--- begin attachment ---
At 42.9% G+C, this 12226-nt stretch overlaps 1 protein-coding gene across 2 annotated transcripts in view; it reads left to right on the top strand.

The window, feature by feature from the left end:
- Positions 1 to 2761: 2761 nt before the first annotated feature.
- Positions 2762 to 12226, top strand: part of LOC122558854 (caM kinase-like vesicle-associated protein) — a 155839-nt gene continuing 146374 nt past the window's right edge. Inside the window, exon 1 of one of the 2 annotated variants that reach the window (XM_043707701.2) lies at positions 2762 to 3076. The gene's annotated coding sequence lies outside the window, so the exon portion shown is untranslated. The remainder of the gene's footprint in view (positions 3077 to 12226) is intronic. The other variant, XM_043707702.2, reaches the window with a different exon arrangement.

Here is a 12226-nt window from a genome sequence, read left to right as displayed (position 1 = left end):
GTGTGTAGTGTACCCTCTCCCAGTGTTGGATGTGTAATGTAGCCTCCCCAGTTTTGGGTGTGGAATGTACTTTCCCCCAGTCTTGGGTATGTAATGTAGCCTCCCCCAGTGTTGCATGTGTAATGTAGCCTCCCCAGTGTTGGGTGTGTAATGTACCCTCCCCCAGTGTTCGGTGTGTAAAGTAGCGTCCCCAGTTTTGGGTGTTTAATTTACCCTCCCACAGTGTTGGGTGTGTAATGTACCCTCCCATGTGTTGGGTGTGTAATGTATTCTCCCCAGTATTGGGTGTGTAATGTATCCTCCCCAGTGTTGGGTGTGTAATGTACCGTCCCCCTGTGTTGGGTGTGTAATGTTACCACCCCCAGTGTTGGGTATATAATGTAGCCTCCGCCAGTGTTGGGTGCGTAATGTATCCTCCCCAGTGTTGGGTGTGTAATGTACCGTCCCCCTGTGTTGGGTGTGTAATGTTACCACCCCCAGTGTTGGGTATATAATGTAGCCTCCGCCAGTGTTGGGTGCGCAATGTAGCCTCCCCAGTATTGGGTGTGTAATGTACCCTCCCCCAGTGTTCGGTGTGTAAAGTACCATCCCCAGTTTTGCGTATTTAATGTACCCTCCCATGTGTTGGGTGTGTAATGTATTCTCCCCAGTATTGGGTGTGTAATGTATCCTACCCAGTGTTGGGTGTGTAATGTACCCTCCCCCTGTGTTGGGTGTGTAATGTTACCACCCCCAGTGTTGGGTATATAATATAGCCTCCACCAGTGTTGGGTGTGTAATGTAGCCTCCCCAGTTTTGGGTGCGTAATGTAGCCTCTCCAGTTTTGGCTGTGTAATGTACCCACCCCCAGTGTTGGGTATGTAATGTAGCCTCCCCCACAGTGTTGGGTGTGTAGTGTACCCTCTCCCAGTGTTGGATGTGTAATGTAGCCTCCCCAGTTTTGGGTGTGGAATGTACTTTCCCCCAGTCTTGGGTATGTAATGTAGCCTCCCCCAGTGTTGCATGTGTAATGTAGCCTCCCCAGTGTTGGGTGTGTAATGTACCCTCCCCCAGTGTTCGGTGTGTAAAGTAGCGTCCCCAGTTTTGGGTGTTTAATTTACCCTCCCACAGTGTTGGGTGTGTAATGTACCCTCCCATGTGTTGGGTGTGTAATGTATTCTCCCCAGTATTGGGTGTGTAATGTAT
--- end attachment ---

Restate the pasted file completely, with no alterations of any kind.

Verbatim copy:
At 42.9% G+C, this 12226-nt stretch overlaps 1 protein-coding gene across 2 annotated transcripts in view; it reads left to right on the top strand.

The window, feature by feature from the left end:
- Positions 1 to 2761: 2761 nt before the first annotated feature.
- Positions 2762 to 12226, top strand: part of LOC122558854 (caM kinase-like vesicle-associated protein) — a 155839-nt gene continuing 146374 nt past the window's right edge. Inside the window, exon 1 of one of the 2 annotated variants that reach the window (XM_043707701.2) lies at positions 2762 to 3076. The gene's annotated coding sequence lies outside the window, so the exon portion shown is untranslated. The remainder of the gene's footprint in view (positions 3077 to 12226) is intronic. The other variant, XM_043707702.2, reaches the window with a different exon arrangement.

Here is a 12226-nt window from a genome sequence, read left to right as displayed (position 1 = left end):
GTGTGTAGTGTACCCTCTCCCAGTGTTGGATGTGTAATGTAGCCTCCCCAGTTTTGGGTGTGGAATGTACTTTCCCCCAGTCTTGGGTATGTAATGTAGCCTCCCCCAGTGTTGCATGTGTAATGTAGCCTCCCCAGTGTTGGGTGTGTAATGTACCCTCCCCCAGTGTTCGGTGTGTAAAGTAGCGTCCCCAGTTTTGGGTGTTTAATTTACCCTCCCACAGTGTTGGGTGTGTAATGTACCCTCCCATGTGTTGGGTGTGTAATGTATTCTCCCCAGTATTGGGTGTGTAATGTATCCTCCCCAGTGTTGGGTGTGTAATGTACCGTCCCCCTGTGTTGGGTGTGTAATGTTACCACCCCCAGTGTTGGGTATATAATGTAGCCTCCGCCAGTGTTGGGTGCGTAATGTATCCTCCCCAGTGTTGGGTGTGTAATGTACCGTCCCCCTGTGTTGGGTGTGTAATGTTACCACCCCCAGTGTTGGGTATATAATGTAGCCTCCGCCAGTGTTGGGTGCGCAATGTAGCCTCCCCAGTATTGGGTGTGTAATGTACCCTCCCCCAGTGTTCGGTGTGTAAAGTACCATCCCCAGTTTTGCGTATTTAATGTACCCTCCCATGTGTTGGGTGTGTAATGTATTCTCCCCAGTATTGGGTGTGTAATGTATCCTACCCAGTGTTGGGTGTGTAATGTACCCTCCCCCTGTGTTGGGTGTGTAATGTTACCACCCCCAGTGTTGGGTATATAATATAGCCTCCACCAGTGTTGGGTGTGTAATGTAGCCTCCCCAGTTTTGGGTGCGTAATGTAGCCTCTCCAGTTTTGGCTGTGTAATGTACCCACCCCCAGTGTTGGGTATGTAATGTAGCCTCCCCCACAGTGTTGGGTGTGTAGTGTACCCTCTCCCAGTGTTGGATGTGTAATGTAGCCTCCCCAGTTTTGGGTGTGGAATGTACTTTCCCCCAGTCTTGGGTATGTAATGTAGCCTCCCCCAGTGTTGCATGTGTAATGTAGCCTCCCCAGTGTTGGGTGTGTAATGTACCCTCCCCCAGTGTTCGGTGTGTAAAGTAGCGTCCCCAGTTTTGGGTGTTTAATTTACCCTCCCACAGTGTTGGGTGTGTAATGTACCCTCCCATGTGTTGGGTGTGTAATGTATTCTCCCCAGTATTGGGTGTGTAATGTAT